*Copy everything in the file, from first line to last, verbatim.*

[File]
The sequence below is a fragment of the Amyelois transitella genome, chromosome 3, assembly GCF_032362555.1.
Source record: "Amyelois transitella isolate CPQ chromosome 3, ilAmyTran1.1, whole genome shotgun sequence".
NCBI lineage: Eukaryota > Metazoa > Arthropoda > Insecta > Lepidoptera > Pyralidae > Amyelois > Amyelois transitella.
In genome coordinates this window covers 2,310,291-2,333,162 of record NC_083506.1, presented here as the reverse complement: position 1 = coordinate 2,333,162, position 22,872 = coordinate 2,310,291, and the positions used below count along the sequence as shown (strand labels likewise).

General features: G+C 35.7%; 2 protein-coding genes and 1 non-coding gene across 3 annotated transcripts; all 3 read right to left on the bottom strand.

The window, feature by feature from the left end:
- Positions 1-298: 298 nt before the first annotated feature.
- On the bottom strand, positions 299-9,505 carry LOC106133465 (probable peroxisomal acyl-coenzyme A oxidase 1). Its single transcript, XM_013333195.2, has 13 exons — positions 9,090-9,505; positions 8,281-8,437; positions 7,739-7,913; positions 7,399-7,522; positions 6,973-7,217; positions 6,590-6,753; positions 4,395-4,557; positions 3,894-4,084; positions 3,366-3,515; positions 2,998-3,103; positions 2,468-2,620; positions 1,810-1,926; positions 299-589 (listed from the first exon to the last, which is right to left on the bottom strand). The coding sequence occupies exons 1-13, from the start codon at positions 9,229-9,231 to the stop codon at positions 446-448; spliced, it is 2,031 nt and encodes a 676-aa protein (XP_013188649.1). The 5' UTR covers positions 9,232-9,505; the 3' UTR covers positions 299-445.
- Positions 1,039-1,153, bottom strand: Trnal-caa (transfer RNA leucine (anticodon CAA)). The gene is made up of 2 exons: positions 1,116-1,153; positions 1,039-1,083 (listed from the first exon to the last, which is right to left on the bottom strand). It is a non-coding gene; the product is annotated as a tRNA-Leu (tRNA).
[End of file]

The sequence below is a fragment of the Amyelois transitella genome, chromosome 3, assembly GCF_032362555.1.
Source record: "Amyelois transitella isolate CPQ chromosome 3, ilAmyTran1.1, whole genome shotgun sequence".
NCBI lineage: Eukaryota > Metazoa > Arthropoda > Insecta > Lepidoptera > Pyralidae > Amyelois > Amyelois transitella.
In genome coordinates this window covers 2,310,291-2,333,162 of record NC_083506.1, presented here as the reverse complement: position 1 = coordinate 2,333,162, position 22,872 = coordinate 2,310,291, and the positions used below count along the sequence as shown (strand labels likewise).

General features: G+C 35.7%; 2 protein-coding genes and 1 non-coding gene across 3 annotated transcripts; all 3 read right to left on the bottom strand.

The window, feature by feature from the left end:
- Positions 1-298: 298 nt before the first annotated feature.
- On the bottom strand, positions 299-9,505 carry LOC106133465 (probable peroxisomal acyl-coenzyme A oxidase 1). Its single transcript, XM_013333195.2, has 13 exons — positions 9,090-9,505; positions 8,281-8,437; positions 7,739-7,913; positions 7,399-7,522; positions 6,973-7,217; positions 6,590-6,753; positions 4,395-4,557; positions 3,894-4,084; positions 3,366-3,515; positions 2,998-3,103; positions 2,468-2,620; positions 1,810-1,926; positions 299-589 (listed from the first exon to the last, which is right to left on the bottom strand). The coding sequence occupies exons 1-13, from the start codon at positions 9,229-9,231 to the stop codon at positions 446-448; spliced, it is 2,031 nt and encodes a 676-aa protein (XP_013188649.1). The 5' UTR covers positions 9,232-9,505; the 3' UTR covers positions 299-445.
- Positions 1,039-1,153, bottom strand: Trnal-caa (transfer RNA leucine (anticodon CAA)). The gene is made up of 2 exons: positions 1,116-1,153; positions 1,039-1,083 (listed from the first exon to the last, which is right to left on the bottom strand). It is a non-coding gene; the product is annotated as a tRNA-Leu (tRNA).